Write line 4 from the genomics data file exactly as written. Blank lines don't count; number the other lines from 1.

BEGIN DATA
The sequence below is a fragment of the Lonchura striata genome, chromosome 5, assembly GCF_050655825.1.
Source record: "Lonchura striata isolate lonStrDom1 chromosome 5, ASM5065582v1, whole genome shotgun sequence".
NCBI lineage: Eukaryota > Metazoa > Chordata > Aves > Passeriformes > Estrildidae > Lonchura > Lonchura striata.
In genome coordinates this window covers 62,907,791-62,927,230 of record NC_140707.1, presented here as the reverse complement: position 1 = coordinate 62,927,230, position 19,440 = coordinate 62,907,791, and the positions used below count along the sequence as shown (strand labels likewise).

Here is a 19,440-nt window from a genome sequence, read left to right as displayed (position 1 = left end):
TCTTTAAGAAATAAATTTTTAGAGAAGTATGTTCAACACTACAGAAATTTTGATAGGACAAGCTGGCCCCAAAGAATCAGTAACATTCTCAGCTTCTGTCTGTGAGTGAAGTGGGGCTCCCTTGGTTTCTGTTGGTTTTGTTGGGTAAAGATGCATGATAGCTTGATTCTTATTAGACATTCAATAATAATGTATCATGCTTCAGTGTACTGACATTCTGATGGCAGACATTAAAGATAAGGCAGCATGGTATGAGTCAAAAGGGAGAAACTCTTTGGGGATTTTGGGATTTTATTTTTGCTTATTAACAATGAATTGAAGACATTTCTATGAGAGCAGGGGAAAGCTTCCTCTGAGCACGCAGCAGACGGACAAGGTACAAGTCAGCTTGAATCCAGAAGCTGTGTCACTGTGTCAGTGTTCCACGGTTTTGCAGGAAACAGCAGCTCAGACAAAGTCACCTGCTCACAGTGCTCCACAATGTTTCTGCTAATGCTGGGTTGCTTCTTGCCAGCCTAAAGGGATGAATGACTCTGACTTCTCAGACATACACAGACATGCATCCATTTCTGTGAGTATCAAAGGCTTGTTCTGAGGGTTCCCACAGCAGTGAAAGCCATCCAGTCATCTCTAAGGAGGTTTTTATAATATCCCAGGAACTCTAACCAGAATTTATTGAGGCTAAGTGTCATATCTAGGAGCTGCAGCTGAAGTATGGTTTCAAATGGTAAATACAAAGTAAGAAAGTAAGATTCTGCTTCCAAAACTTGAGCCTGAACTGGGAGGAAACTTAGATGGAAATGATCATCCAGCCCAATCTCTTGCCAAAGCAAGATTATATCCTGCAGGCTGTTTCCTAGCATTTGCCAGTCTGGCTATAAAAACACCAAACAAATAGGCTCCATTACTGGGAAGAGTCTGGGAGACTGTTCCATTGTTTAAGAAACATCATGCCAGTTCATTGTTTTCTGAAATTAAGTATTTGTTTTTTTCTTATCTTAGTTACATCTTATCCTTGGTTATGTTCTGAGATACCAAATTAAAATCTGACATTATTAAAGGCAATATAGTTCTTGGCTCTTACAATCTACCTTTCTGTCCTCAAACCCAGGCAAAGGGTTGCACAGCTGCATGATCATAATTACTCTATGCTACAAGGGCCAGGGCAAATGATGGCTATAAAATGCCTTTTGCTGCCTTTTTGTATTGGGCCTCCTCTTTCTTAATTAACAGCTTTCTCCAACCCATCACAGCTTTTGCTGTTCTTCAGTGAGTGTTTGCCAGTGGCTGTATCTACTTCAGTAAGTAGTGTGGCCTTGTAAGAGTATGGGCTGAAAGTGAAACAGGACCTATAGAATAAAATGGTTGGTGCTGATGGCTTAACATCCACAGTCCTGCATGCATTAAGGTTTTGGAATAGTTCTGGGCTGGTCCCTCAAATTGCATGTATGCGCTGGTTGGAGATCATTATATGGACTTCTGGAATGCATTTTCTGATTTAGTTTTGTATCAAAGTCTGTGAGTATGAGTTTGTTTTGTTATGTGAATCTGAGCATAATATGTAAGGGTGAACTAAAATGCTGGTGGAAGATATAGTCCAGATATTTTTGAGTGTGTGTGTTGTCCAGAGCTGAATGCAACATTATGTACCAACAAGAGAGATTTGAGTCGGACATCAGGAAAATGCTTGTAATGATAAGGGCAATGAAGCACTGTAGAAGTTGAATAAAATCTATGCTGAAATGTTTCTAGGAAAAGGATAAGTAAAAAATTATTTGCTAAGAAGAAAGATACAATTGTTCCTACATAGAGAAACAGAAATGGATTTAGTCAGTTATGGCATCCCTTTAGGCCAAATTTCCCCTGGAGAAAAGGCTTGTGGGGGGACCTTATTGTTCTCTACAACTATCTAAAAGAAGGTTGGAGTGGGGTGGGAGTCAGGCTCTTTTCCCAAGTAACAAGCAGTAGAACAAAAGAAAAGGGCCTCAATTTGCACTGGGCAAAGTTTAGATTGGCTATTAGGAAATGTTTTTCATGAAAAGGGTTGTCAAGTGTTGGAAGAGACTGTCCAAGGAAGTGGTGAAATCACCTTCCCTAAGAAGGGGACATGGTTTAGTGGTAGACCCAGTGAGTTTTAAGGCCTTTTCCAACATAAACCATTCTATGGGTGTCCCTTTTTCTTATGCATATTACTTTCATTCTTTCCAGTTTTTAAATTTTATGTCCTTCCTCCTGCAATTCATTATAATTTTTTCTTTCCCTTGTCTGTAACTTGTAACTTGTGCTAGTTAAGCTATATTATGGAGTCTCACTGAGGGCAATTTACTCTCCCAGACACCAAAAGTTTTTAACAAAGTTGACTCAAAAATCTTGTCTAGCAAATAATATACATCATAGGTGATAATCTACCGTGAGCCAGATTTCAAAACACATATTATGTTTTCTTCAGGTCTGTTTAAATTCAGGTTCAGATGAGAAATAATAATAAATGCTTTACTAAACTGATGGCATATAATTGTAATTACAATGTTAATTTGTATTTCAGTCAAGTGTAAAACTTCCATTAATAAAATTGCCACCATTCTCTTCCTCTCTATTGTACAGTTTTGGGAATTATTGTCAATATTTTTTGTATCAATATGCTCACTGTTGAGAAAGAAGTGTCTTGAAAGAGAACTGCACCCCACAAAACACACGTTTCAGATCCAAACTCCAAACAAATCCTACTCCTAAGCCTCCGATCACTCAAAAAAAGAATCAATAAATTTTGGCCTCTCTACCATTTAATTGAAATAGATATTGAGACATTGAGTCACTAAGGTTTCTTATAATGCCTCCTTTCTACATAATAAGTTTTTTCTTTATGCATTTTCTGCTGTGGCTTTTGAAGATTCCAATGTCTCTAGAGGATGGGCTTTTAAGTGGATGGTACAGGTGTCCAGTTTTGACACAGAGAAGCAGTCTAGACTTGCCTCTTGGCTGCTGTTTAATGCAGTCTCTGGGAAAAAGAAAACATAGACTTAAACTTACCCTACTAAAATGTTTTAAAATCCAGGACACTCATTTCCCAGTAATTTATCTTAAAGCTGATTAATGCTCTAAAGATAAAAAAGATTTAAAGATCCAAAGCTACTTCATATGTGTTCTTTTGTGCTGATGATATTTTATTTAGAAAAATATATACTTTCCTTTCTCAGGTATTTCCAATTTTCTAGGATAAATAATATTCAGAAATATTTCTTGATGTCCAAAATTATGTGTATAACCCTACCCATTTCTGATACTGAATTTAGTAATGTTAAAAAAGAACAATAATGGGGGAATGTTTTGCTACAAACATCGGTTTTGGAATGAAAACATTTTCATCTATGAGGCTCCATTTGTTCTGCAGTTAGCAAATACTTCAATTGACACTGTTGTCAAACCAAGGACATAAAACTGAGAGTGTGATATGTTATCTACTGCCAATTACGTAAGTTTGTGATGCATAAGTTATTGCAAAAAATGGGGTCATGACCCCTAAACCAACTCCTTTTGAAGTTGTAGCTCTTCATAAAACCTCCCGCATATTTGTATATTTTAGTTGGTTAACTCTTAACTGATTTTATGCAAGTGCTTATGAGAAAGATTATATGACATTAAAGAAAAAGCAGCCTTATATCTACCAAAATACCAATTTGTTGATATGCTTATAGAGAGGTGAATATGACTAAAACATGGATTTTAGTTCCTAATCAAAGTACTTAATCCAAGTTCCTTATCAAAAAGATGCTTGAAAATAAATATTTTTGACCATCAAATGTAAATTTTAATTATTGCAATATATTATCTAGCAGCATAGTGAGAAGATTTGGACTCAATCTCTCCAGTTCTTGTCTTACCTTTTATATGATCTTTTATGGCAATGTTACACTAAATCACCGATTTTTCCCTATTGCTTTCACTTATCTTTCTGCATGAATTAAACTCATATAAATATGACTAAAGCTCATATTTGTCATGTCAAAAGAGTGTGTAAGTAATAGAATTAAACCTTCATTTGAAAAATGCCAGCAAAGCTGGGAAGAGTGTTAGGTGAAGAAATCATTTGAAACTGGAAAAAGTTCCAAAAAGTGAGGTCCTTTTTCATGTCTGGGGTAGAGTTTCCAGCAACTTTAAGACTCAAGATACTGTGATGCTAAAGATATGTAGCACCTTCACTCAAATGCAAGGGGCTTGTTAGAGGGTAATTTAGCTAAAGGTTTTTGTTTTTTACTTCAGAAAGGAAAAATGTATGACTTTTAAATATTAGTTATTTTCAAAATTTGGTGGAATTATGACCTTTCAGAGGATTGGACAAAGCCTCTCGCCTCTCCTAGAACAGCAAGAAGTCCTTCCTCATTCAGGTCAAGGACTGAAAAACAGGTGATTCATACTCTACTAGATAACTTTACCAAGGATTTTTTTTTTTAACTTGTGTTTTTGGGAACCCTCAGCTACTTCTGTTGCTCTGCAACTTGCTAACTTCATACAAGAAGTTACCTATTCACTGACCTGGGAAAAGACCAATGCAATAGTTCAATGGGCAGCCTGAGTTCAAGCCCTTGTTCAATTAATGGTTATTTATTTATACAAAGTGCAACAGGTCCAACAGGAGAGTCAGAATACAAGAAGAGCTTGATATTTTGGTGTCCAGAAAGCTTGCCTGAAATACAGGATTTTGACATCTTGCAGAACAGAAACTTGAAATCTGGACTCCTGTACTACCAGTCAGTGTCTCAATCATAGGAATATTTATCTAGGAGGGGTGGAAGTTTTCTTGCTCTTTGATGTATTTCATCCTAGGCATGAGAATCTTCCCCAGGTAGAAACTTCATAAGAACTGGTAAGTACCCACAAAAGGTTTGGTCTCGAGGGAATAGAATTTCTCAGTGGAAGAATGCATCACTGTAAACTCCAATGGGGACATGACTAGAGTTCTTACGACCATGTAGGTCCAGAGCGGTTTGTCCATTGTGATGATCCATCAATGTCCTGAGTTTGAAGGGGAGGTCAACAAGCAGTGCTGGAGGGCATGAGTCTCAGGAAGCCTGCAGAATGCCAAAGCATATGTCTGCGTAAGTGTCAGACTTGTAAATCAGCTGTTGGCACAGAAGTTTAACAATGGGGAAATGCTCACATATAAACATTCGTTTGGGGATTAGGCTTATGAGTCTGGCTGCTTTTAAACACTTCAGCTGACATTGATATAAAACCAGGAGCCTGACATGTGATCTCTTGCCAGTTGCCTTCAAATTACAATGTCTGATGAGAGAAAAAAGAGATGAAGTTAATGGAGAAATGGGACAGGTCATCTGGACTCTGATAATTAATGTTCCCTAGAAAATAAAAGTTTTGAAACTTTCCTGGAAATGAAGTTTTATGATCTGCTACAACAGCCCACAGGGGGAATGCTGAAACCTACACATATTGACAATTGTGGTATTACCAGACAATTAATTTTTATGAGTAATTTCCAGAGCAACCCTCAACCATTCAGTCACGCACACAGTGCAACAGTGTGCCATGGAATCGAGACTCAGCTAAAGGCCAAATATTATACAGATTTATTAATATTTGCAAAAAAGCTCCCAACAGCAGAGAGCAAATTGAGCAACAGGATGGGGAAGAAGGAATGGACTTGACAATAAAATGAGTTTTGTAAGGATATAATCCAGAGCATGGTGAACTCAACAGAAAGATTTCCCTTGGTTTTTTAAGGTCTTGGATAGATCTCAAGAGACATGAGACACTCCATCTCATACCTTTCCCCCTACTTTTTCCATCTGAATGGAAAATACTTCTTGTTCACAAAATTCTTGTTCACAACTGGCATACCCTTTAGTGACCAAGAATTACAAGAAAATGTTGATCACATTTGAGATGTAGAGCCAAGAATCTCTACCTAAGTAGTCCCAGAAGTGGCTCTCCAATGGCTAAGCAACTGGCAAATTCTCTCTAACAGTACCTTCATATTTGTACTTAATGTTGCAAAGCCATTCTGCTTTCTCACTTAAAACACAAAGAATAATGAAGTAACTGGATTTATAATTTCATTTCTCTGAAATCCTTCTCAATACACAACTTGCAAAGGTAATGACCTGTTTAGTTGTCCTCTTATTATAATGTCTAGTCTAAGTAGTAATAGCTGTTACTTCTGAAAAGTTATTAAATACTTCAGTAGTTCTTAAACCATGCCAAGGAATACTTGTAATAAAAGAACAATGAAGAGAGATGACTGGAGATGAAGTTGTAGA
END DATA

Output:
In genome coordinates this window covers 62,907,791-62,927,230 of record NC_140707.1, presented here as the reverse complement: position 1 = coordinate 62,927,230, position 19,440 = coordinate 62,907,791, and the positions used below count along the sequence as shown (strand labels likewise).